NEW signals have racked again on how one should understand the Caprivi Politics with its strength and weakness from the past to present time.
The formation of the political party known as Caprivi African National Union (CANU) on the public domain today is an old issue kept in the calabash which was left unattended for the past decades.

Risco Lumamezi

We all know that the particular party was formed in the Caprivi Strip, under the leadership of the missing hero late Mr. Brendan Kangongolo Simbwaye as its President and Mr. Albert Mishake Muyongo as its Vice – President , who escaped into exile in Demark where he is now campaigning for his endless mission to free Caprivi.

It is understood that CANU fought outside the country to liberate the country (Caprivi) and joined forces with the other people who were from South West Africa, under the political party called South West Africa People’s Organisation (SWAPO), which was formed from German South West Africa at the time under the leadership of Namibia’s first president and Founding Father Dr. Sam Nujoma.
When we consult our old historians (Grand Parents now classified as Village commentators), one will understand that Caprivi at the time only had one political party , CANU. It was a political umbrella for Caprivian tribes.

CANU stood up against the minority British and Germans imperialist but history does not tell us which political party ruled the Caprivi Region, before such imperialists resettled therein.
Historians continue to say that the area was under the leadership of Traditional Chiefs of the Barotseland of the western province of Zambia, which was under the leadership of our Traditional Chiefs.

When one goes deeper into history of CANU, one is bound to learn that CANU and SWAPO signed a merger agreement on November 5, 1964 in Lusaka to fight against the common enemy of the then South West Africa.
The alleged signed document in Mr Muyongo’s possession has its existence disputed, with some claiming that the said document was doctored and later burnt in a fire blaze that attacked SWAPO offices in Zambia.

However, Mr. Muyongo is adamant that he has a copy of the signed merger agreement safely kept in his briefcase and has on numerous occasion told Caprivi Vision he will produce the copy when the time spells for the right opportunity.

It is said that, CANU started the rebellion while in exile, where the Caprivians under CANU leadership headed by Mr. Muyongo, claimed that they had intentions to liberate their motherland which was known as Itenge or Linyanti.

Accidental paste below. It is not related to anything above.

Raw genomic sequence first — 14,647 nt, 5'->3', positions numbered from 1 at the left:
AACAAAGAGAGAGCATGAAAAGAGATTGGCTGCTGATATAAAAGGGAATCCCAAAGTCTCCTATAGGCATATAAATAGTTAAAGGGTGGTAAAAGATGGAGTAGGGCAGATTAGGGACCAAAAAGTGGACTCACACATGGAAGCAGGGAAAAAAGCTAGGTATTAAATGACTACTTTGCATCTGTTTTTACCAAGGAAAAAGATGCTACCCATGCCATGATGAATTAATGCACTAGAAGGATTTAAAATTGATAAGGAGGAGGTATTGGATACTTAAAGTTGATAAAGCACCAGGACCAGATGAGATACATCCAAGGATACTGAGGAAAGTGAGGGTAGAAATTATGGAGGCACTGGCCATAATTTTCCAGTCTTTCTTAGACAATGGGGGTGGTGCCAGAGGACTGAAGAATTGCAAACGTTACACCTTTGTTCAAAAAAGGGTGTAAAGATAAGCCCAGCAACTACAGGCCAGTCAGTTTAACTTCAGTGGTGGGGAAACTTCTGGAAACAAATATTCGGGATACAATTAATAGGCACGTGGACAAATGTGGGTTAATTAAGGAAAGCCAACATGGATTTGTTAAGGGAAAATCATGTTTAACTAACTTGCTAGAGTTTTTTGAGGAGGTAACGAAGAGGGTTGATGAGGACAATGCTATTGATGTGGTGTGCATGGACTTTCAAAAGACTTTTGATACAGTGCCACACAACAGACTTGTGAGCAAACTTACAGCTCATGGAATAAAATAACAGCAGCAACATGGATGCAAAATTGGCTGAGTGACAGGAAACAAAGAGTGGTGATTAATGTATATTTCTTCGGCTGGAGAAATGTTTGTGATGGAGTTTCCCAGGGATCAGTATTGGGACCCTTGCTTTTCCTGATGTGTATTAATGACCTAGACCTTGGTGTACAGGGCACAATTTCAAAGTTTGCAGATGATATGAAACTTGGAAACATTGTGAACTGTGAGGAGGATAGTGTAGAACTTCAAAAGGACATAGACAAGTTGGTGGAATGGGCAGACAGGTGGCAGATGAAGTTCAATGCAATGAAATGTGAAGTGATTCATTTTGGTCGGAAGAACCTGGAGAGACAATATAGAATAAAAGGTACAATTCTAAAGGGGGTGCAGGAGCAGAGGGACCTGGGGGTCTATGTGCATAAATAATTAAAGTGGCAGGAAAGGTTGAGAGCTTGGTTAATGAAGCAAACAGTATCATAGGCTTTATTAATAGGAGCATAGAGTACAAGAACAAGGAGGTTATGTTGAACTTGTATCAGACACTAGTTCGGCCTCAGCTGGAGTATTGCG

CANU members, who returned first in the region from exile, allegedly made marred dirty statements about the party based on tribal grounds as it was now divided , with many refereeing to call it CANU for Masubia and CANU for Mafwe.

On this, the Traditional Chiefs lost their political hope from the likes of Mr. Muyongo and his loyal associates, who later went on to form a new party called United Democratic Party ( UDP).
However in 2006, the Electoral Commission of Namibia (ECN) denied Mr. Robert Kamwi Sililo to register and revive the party CANU , despite citing it merged with SWAPO during Liberation struggle of Namibia in 1964.

A fact that is now confusing is that, if one has to look into the footsteps of our fore fathers, will we be able to identify that the exiled Muyongo is our Founding father because he tied nodes?
I suggest he tells us the truth on the merger agreement, amongst the many unanswered questions such as who killed Mr Simbwaye and where his gravesite can be located.

Such is the case with the 1968 massacre where Heroes such as Mr.Dickson Chatambula Masida was roasted on fire by the enemy South African Defence Force (SADF).
The horrific massacre left many families, disabled persons, children and women, were left with no option but sought refuge in neighbouring Zambia, in fear of persecution.
In Zambia, these displaced persons and families were awarded refugee status in camps around Senanga, Mayukwayukwa and Nyango.

Hence, I feel that a lot still needs to be done on how Caprivian heroes and heroines should be recognised in this country.
But this new dawn of reviving CANU should be seen as a positive move if it will solve the politics of secession in Caprivi.





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